Of the Great British legends, none are better loved than the tales of King Arthur and his Knights of the Round Table. At the heart of this lore is Camelot, a splendid medieval stronghold where King Arthur held court, and the capital of his realm. It is always described as a beautiful castle, with a thriving community, impressive architecture and a cathedral; a place where peace, chivalry and nobility prosper. While dozens of old towns and ruined forts across England and Wales claim to be the true site of Camelot, the stories do not generally offer any set location, adding to the allure and mysticism of it. Sometimes Camelot is envisioned as overlooking the sea from an impenetrable clifftop, and sometimes it is said to be surrounded by the verdant forests, lakes, rivers and moors that are so often affiliated with the British countryside. According to the myths, though, the castle was destroyed by King Mark of Cornwall after Arthur’s defeat at the Battle of Camlann, and its secrets were buried forever.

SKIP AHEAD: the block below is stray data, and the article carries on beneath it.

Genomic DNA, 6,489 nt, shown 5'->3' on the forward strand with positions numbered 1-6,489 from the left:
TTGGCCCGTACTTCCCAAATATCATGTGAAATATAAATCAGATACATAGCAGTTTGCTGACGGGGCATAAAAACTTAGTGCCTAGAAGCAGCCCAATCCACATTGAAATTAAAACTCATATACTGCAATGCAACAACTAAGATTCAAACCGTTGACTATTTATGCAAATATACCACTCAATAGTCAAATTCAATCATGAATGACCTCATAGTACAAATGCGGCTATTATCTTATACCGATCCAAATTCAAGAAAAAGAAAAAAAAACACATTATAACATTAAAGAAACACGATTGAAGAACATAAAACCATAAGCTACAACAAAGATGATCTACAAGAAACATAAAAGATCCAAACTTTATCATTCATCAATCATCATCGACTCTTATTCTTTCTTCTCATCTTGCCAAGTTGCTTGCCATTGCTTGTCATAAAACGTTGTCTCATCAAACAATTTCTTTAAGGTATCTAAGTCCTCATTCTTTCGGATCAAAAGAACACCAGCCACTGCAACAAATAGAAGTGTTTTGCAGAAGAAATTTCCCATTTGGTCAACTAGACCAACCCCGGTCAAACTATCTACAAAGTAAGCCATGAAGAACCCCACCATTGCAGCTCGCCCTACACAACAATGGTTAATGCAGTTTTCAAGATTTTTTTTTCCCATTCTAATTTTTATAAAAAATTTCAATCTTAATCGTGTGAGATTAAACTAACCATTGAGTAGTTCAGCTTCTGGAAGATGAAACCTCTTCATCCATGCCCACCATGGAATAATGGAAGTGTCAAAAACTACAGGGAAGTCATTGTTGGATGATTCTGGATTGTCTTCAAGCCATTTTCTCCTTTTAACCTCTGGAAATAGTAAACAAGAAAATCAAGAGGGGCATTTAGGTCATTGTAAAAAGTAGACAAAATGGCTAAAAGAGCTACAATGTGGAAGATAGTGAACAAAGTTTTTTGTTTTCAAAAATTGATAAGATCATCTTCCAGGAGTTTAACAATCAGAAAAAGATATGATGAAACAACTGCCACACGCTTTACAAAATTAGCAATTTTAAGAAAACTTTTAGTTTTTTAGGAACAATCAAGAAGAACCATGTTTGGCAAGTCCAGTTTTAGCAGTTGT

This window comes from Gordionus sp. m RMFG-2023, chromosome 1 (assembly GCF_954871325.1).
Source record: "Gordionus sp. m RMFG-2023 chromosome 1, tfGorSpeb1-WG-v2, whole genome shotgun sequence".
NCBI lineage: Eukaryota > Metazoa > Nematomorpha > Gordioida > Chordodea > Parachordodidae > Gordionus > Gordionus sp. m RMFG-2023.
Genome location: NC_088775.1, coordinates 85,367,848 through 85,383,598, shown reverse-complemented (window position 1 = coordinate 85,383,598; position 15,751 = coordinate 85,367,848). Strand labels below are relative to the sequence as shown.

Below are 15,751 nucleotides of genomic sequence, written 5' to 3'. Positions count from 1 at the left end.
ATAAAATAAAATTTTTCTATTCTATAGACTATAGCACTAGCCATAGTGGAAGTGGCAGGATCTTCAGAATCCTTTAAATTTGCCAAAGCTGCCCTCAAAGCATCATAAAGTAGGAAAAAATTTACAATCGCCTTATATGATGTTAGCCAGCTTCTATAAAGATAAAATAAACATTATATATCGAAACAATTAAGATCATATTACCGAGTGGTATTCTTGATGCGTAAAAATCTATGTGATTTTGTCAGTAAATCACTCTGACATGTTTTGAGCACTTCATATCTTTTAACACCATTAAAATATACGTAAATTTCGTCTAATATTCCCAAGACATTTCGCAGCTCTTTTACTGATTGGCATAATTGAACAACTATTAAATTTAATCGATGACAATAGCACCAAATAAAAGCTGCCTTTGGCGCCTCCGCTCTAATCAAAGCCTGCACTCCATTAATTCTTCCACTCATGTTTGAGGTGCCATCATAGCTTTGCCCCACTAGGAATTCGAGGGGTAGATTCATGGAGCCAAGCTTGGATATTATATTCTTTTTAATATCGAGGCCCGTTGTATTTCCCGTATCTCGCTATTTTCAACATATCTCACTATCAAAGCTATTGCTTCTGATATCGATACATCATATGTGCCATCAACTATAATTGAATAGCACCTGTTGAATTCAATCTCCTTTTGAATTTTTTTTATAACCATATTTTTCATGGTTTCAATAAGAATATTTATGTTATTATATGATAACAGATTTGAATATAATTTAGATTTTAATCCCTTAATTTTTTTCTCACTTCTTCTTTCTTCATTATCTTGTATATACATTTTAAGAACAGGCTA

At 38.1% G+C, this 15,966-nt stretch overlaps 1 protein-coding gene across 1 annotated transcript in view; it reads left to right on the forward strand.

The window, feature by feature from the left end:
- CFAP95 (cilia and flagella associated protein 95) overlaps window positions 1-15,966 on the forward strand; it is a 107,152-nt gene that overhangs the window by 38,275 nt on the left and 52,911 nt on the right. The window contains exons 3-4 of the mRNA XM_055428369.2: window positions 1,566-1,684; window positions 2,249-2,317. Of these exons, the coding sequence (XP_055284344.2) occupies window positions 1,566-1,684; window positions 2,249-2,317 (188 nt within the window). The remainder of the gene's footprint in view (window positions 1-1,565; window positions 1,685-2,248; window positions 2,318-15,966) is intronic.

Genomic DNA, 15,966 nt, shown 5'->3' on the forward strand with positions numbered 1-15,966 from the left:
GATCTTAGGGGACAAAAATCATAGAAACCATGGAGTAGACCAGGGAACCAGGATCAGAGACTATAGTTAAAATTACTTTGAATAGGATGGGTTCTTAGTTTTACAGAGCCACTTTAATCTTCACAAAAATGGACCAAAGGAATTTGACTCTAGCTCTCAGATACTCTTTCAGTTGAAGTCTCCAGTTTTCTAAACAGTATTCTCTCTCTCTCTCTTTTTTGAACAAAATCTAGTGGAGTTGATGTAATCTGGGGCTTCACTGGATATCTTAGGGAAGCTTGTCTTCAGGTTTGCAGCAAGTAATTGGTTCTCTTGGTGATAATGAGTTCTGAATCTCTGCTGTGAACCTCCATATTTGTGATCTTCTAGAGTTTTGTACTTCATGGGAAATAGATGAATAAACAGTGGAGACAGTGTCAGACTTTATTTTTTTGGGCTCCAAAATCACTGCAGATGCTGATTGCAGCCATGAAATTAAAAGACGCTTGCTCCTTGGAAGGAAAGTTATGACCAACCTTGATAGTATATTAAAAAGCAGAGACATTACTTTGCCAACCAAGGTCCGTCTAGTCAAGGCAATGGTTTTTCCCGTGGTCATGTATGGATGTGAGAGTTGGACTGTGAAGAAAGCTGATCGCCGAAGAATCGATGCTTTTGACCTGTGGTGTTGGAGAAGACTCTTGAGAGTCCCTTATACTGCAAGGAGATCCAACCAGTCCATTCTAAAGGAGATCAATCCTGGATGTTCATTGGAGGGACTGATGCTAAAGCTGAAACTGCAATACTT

Curiously, Camelot is not attested in any of the King Arthur material prior to the 12th century. It is thought that French Romanticism helped it evolve from the previous incarnation of Caerleon, Wales, but even the earliest mentions were no more than a passing reference. Most English and Welsh variations of the legends, however, retained the town of Caerleon as King Arthur’s seat well into the 15th century, but the popularity of Thomas Malory’s work saw Camelot eventually seize prominence, and the magnificence of its descriptions grow. While it remains the subject of much scholarly debate, many historians consider Camelot to be fictitious, and as much a symbol of medieval greatness as a tangible location.